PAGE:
Bee Health Worries Southwestern OntariansJuly 8, 2014 2:00am
A recent poll shows that residents of Southwestern Ontario are more concerned about bee health than ever.
The poll, done by Friends of the Earth Canada, shows that people are worried about the effect that neonicotinoid (neonic) pesticides have on the bee population.
The pesticide is used to keep bugs away by drenching soil in a plant’s early stages of growth or coating seeds with the chemicals. The use of the pesticide has led to widespread bee deaths in Ontario and beyond.
In a poll of 1,000 people from Southwestern Ontario, the study found:
- More than five out of ten respondents (54.5%) are concerned with pesticides such as neonics contaminating soil and ground water sources in Ontario.
- More than seven out of ten respondents (73.2%) think farmers should have the option of being able to purchase seeds that are not coated with neonic pesticides.
- More than seven out of ten (74.1%) are concerned about the wide spread killing of honey bees by the use of neonic pesticides in Ontario.
- Almost eight out of ten (76.8%) believe gardeners should be able to buy plants that are free of bee-poisoning neonicotinoids from garden centres.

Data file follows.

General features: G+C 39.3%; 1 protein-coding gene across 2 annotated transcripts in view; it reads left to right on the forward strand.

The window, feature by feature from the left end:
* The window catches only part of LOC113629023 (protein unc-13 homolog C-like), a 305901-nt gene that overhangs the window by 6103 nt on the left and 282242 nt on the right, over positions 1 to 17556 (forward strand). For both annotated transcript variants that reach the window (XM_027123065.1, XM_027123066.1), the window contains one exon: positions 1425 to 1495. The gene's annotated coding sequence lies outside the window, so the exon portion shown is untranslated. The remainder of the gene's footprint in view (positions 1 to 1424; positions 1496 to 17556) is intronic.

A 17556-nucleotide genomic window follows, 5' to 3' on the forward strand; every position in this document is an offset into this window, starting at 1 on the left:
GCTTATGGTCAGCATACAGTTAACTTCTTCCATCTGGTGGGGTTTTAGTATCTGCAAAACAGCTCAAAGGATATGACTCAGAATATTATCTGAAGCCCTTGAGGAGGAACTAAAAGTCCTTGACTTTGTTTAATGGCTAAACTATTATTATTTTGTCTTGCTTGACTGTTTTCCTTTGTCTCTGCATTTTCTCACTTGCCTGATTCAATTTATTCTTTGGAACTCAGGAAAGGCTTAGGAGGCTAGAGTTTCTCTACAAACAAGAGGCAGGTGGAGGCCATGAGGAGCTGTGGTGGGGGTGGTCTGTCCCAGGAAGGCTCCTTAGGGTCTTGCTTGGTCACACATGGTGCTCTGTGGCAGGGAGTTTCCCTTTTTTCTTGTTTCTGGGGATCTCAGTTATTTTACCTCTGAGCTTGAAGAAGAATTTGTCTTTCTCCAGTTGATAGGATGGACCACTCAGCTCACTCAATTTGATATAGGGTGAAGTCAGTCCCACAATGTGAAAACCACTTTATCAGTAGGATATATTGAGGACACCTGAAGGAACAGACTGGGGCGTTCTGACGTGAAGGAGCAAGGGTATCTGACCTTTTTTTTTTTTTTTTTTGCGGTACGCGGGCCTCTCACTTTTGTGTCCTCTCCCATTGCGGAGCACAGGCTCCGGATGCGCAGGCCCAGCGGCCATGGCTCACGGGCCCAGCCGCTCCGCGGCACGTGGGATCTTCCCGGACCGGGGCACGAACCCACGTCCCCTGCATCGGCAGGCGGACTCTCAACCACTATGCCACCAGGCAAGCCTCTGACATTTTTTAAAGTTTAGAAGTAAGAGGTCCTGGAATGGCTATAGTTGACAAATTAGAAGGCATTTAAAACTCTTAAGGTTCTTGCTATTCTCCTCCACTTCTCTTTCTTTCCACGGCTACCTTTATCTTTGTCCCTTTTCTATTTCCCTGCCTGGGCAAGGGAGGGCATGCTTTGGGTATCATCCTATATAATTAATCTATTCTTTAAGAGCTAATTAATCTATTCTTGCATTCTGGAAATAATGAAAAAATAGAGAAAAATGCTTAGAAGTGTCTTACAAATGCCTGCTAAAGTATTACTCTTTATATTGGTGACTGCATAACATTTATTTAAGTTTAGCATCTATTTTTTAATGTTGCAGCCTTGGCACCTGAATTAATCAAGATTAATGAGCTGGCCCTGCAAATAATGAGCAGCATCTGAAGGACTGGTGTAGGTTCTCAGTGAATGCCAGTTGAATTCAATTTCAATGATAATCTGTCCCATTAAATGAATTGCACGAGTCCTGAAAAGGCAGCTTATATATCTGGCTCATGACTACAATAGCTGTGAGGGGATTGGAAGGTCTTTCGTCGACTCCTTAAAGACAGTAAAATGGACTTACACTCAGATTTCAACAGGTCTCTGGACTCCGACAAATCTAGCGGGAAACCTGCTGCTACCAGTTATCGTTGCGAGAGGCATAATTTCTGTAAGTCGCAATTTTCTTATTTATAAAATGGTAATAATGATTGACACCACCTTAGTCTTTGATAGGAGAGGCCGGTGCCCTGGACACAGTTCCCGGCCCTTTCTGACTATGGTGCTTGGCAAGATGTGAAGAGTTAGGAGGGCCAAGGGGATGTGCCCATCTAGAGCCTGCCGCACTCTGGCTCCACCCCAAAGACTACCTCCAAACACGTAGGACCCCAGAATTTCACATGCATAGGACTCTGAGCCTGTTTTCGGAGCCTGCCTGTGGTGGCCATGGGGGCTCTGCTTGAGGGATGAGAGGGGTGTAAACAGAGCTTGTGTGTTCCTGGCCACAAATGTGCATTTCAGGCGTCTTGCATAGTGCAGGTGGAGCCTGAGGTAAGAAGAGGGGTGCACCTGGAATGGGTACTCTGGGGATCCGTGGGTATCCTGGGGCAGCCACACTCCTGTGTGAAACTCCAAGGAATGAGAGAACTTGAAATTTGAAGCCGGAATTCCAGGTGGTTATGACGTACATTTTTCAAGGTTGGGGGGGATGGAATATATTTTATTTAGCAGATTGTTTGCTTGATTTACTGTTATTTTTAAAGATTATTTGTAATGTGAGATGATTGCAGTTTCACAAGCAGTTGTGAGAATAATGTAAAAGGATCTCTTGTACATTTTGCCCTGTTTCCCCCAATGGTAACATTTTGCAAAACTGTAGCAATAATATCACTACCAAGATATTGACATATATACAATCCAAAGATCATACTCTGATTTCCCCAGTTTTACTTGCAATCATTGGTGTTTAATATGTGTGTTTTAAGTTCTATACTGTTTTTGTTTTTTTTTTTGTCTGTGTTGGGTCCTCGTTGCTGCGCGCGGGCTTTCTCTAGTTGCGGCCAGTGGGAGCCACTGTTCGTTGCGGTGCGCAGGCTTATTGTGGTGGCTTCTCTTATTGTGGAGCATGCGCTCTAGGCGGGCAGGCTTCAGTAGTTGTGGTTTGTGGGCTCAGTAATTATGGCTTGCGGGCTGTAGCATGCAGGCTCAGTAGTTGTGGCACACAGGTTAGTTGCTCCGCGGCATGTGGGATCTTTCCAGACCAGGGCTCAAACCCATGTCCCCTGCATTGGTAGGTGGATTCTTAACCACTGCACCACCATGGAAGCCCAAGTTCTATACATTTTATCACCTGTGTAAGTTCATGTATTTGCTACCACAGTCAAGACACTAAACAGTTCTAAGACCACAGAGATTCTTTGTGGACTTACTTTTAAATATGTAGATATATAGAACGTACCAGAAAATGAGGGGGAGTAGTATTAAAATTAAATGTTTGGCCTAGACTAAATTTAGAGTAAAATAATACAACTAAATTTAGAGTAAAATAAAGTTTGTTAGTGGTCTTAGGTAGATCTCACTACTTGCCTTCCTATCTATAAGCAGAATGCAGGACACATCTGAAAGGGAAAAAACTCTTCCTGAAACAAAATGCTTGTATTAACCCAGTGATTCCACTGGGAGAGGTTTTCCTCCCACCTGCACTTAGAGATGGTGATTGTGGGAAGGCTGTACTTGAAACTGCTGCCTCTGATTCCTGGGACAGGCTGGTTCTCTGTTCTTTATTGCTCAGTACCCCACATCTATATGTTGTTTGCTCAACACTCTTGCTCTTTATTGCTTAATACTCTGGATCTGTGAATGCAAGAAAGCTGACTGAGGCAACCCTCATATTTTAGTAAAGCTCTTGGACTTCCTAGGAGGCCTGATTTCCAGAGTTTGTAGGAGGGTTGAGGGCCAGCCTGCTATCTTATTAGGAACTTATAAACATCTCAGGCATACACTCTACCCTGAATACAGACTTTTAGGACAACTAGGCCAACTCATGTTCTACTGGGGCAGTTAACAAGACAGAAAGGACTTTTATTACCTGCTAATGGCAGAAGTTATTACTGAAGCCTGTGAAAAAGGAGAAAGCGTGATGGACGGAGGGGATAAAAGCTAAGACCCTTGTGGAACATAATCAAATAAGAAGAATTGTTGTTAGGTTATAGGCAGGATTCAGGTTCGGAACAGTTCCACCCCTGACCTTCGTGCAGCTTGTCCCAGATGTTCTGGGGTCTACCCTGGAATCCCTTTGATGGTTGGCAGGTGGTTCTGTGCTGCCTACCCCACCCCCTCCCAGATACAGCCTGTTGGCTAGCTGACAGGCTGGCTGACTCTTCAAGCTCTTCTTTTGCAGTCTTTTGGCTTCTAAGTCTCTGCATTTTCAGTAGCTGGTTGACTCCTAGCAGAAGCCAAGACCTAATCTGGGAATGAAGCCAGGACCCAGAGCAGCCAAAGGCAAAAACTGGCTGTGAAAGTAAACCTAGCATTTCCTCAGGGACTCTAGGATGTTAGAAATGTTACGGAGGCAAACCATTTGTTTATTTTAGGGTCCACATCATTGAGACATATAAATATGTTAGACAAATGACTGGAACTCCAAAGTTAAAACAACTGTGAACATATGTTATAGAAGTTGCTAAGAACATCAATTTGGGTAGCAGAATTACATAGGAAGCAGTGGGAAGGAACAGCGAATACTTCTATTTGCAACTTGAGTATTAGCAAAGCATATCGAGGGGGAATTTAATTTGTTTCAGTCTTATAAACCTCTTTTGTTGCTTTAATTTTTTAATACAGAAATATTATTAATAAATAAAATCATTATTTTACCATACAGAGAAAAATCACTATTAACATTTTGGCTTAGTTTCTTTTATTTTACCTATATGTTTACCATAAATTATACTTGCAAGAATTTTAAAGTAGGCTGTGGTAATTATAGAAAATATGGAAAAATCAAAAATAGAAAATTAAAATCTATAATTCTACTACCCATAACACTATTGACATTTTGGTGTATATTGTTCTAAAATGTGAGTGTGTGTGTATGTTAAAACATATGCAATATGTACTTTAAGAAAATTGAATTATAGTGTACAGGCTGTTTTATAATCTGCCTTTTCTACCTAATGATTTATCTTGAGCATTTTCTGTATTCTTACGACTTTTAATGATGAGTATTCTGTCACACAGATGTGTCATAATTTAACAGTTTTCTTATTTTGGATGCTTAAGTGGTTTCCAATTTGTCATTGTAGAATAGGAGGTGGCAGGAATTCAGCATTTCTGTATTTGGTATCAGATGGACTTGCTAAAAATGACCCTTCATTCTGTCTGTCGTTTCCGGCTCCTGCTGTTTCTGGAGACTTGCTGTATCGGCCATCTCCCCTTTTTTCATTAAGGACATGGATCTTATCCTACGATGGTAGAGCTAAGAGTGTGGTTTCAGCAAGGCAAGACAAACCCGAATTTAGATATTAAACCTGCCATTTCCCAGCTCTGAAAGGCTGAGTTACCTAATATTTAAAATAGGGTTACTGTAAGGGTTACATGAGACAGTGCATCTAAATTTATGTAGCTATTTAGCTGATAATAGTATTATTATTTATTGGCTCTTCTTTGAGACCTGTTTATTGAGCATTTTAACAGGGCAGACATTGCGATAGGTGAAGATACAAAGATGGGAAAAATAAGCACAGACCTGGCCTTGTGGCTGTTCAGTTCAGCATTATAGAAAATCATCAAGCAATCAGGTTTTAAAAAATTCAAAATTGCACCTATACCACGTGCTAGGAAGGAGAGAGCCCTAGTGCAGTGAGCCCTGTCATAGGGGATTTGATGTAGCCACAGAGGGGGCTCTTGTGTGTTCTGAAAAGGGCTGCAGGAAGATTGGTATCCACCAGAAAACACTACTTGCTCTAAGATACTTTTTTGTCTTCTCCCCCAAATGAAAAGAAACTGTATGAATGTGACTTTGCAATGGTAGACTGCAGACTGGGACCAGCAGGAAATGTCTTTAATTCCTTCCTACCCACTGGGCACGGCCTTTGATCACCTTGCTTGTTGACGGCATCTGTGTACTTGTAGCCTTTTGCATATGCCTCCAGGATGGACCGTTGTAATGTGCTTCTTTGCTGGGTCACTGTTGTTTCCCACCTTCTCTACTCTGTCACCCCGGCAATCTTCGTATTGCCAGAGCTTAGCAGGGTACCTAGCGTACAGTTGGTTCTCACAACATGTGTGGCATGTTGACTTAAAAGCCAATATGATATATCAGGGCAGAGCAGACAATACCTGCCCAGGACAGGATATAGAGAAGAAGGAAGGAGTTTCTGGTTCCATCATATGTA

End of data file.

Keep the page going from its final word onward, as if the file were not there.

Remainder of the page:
Beatrice Olivastri, CEO of Friends of the Earth, says a decreasing bee population is not good for producing food.
“If we don’t have them, we’re not going to have blueberries, cranberries, squashes. They all rely on pollenation,” says Olivastri. “If we wipe out the bees, we are facing some severe times just in terms of providing food on the table.”
Olivastri hopes the provincial government will take bigger steps to protect bees from neonics.
On Monday, Agriculture, Food and Rural Affairs Minister Jeff Leal said the government is looking at restricting the use of the pesticide to those who are licensed to use it. Leal says he has no timeline for when the decision will be made on what steps the government will take to protect bees, but says he hopes to have a system in place by the 2015 planting season.
Olivastri congratulated the minister on his steps to mitigate bee deaths, but says the proposed plan doesn’t cover horticulture, only agriculture.